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  • scissoring...wow I'm bad

    I had an eskie in that needed an all over scissor trim. I don't do that often and the dog was white of course so was really hard to see.

    This dog was uneven, and just looked bad when I was done.

    He looked decent until I put him in a cage with a fan on him because it's so hot and the hair all blew up and I noticed that the back was just a mess. So I grabbed my scissors and tried to fix what I could before the owner came. (They came in less than 2 minutes after that)

    They said he looked great and they were very happy but he really did look bad. Is this something I can learn to do better? Or do I just not have the talent? I know I'm a good groomer but when it comes to scissoring the back of a dog (other than a poodle or bichon) I just suck.

  • #2
    Some dogs are hard to make even

    but yes you can get better. It's one thing to be a better scissorer, but this sounds more like the dog was not encouraged to shake and also not combed a lot during the trim, since you say it looked good than got messed up. Some dogs just won't stay tidy and that may have been the case. The owners were pleased, that was great.
    Money will buy you a pretty good dog but it won't buy the wag of it's tail.

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    • #3
      Of course you can learn, you have learned what you have needed to so far haven't you? It is just a matter of practice, patience and practice. Different coats need different "styles" of scissoring. I find most Eskies coats to be an easy groom, but that is just me. Are you scissoring down, up, or cross-grain? Try different methods to find what works best for you. How about your scissors? Are you using curved, straights or both? Again, they could make a difference. If the owners were happy, it was a successful groom. You are going to be your own worst critic, so to a non groomer the dog probabaly looked wonderful! BTW a good way to practice if you have the time is to scissor those breeds that are going to get a summer clip, this way if you mess up it doesn't matter since they are getting buzzed.
      SheilaB from SC

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      • #4
        Could you have used a long snap on comb with or without a clipper vac?
        Thats what I do on breeds like that instead of sissoring.
        LoriA

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        • #5
          I don't think it's a question of talent, you just need more experience, and a few tricks.

          For experience, get some fake fur, drape it over a waste basket, and scissor away. You could also do 5-10 minutes of practice on a dog that you intend to shavedown.

          Some tricks:

          Try scissoring the hair when it's wet. Section it, lift it up and hold between two fingers, then snip. Move on to the next section and repeat. Just like a human stylist. Blow dry, and look for sticky-outies.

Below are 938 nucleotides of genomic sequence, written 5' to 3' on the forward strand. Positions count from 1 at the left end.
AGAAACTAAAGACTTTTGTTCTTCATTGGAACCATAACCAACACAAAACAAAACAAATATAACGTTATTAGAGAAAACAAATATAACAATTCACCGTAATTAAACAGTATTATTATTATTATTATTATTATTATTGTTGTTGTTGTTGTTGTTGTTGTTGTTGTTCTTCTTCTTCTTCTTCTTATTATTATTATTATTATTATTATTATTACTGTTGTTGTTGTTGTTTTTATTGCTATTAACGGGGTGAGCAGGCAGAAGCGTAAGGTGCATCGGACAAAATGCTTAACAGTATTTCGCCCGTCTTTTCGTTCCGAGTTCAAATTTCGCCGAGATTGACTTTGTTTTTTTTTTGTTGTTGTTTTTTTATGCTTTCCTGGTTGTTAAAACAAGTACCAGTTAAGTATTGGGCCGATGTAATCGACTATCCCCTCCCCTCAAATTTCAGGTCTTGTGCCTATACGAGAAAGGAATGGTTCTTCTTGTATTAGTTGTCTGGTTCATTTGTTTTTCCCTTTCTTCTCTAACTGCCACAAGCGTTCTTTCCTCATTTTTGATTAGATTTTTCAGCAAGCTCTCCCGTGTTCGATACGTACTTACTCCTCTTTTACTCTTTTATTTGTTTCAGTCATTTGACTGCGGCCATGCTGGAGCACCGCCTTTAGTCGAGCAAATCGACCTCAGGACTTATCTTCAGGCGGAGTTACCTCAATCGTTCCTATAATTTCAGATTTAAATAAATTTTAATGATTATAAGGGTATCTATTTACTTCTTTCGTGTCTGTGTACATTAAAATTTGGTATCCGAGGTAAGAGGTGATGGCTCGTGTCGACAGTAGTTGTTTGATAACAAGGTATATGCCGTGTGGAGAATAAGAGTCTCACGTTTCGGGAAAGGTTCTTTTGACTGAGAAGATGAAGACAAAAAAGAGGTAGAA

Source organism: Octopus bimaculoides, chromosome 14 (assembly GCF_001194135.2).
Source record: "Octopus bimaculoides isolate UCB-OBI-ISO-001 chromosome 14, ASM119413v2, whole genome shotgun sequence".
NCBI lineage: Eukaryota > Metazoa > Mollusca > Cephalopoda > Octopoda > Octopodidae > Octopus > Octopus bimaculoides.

You've already noticed that a fan will reveal things you missed, so put that to use. When you finish scissoring, turn your HV on low and go over the dog quickly. You'll see the uneven places, and you can fix them.

          When scissoring a white dog, use a colored towel or piece of fabric as a backdrop to check how even the back is.

          Top thin. Lift the hair and use your thinners on the ends only. It will leave a more natural look.

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          • #6
            I don't know if this will help or not, as I am a beginner myself, but I get the dog really fluffy after a FULL HV dry and brush-out. Then I make the dog shake by either blowing in its ear, or by "rocking" the dog's skin back and forth by pulling on either side of the dog's hair to set it up in a natural position.

            Then I take my scissors and I pretend I'm resting them on something (the dog's coat in this case, lol), and I just glide my scissors along the area I'm scissoring, opening and closing while I move my hand the direction I want to go.

            If you snip here, snip there, you'll get "issues" with the coat. And you really just want to take the ends off, not big chunks.

            Hope this helps!

            Tammy in Utah
            Last edited by SpikeyTheYorkie; 05-27-07, 03:03 PM.
            Groomers Helper Affiliate

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            • #7
              Why in the world would you spend time scissoring that dog? Why not skim with a skip tooth, or pop on the blue metal clip from wahl? I don't think that a scissorimg technique of that magnitude can even be done during a normal grooming appointment!

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              • #8
                Why not skim it with a guard comb. I find it much easier to do with clippers than scissors
                If your dog is fat, you are not getting enough exercise!

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                • #9